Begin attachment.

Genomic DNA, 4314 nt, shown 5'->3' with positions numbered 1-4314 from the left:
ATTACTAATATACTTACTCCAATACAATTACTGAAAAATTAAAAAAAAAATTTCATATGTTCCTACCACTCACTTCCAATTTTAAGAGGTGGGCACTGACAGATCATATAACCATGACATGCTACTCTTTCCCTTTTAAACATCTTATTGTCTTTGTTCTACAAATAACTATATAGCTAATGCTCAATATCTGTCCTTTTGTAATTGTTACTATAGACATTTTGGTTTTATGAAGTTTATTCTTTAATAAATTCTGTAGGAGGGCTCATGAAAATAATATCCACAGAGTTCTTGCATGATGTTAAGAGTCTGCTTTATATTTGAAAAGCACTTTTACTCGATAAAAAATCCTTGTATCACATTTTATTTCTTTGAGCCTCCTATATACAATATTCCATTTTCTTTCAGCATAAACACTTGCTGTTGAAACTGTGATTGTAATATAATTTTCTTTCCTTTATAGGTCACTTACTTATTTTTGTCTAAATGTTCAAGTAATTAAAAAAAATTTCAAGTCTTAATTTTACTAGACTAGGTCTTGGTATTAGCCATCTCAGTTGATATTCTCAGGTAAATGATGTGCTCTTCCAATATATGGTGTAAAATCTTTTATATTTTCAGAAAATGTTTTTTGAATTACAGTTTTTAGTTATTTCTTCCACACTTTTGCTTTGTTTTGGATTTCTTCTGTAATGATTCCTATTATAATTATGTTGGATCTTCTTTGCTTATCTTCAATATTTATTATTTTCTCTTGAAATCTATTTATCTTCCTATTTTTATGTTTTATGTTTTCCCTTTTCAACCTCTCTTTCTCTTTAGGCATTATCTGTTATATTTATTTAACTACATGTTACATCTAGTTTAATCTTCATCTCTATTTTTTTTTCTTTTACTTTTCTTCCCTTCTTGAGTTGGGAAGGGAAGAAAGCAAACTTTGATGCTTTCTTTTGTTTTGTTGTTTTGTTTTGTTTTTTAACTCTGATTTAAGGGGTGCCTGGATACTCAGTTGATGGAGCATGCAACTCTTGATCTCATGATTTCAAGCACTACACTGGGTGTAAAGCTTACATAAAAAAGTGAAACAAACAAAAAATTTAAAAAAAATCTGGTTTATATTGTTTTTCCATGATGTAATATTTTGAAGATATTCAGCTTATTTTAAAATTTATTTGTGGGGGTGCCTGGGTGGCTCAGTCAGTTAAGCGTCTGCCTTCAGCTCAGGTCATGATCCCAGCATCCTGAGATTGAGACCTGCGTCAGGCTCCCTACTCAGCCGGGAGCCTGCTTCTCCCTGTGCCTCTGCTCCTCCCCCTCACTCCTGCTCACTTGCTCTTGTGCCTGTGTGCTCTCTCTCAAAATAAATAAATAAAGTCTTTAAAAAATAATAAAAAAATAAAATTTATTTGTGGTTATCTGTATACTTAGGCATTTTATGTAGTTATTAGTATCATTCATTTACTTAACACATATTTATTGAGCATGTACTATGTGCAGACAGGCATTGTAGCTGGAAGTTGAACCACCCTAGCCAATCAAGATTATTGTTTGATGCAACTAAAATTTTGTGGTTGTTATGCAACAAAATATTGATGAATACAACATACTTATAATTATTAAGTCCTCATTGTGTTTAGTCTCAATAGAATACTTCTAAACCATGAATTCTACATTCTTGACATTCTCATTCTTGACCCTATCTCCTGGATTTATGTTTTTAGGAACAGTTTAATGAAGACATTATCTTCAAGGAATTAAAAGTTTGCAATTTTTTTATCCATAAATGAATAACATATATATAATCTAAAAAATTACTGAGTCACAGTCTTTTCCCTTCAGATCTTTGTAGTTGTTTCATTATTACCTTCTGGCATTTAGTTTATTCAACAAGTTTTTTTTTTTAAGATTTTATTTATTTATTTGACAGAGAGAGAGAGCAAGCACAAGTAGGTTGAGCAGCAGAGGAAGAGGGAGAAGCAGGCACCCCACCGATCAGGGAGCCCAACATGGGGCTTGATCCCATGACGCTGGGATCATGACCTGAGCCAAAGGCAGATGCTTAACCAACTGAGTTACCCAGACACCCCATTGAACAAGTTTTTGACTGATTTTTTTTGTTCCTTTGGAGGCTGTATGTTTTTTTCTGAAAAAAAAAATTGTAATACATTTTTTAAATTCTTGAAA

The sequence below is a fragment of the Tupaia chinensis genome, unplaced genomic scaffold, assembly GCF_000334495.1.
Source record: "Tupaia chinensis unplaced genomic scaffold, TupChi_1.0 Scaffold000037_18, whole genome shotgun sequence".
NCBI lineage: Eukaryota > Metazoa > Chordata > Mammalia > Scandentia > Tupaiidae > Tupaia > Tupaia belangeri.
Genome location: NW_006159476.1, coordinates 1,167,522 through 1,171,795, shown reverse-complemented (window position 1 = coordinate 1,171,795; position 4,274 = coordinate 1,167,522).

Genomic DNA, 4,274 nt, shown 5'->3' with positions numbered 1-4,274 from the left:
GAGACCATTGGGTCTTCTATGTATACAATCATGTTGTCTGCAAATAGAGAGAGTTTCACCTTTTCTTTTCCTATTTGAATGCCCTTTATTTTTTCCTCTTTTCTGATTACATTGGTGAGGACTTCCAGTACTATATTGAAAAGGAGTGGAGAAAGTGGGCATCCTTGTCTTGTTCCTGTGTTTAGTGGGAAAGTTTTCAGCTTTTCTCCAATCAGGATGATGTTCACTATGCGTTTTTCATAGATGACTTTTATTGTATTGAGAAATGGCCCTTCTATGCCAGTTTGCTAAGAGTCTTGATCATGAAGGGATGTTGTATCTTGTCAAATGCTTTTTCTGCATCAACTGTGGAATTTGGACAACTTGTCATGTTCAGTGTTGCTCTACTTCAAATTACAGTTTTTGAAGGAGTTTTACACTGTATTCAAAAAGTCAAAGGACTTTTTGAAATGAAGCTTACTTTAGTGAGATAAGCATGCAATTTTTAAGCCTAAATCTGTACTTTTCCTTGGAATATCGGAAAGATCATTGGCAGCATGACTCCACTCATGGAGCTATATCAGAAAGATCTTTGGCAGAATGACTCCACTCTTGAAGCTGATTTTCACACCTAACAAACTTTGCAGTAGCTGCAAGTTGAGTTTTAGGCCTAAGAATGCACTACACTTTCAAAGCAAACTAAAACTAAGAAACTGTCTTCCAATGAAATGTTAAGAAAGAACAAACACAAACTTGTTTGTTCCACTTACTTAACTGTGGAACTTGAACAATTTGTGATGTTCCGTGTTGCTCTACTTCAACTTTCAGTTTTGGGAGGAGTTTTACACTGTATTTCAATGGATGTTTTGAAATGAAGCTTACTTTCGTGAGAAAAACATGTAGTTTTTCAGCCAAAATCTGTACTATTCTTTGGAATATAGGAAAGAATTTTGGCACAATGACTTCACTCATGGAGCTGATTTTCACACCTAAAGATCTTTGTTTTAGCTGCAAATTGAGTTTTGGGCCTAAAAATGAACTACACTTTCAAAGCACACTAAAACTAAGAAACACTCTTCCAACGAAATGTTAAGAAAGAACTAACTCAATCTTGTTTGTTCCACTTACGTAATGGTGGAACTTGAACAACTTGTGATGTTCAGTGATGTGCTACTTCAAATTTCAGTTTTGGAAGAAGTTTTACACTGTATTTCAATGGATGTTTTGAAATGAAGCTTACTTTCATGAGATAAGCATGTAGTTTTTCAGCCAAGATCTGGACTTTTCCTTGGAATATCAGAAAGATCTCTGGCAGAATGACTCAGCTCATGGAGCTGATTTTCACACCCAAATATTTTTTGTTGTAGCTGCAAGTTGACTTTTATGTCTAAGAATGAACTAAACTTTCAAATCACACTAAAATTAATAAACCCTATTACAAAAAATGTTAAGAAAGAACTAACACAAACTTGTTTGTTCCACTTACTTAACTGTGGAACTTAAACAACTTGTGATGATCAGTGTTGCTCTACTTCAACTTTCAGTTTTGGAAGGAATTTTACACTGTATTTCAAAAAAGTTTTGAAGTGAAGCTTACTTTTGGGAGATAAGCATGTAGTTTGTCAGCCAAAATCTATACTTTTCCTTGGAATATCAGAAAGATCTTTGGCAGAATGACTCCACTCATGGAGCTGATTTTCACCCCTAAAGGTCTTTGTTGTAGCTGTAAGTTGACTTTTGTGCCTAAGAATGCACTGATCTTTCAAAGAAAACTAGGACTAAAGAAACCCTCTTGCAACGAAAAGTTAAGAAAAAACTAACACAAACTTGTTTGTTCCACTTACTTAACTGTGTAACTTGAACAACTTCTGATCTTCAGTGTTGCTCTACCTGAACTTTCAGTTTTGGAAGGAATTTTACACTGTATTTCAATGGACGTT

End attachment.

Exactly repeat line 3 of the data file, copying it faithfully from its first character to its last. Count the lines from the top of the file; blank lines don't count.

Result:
The sequence below is a fragment of the Tupaia chinensis genome, unplaced genomic scaffold, assembly GCF_000334495.1.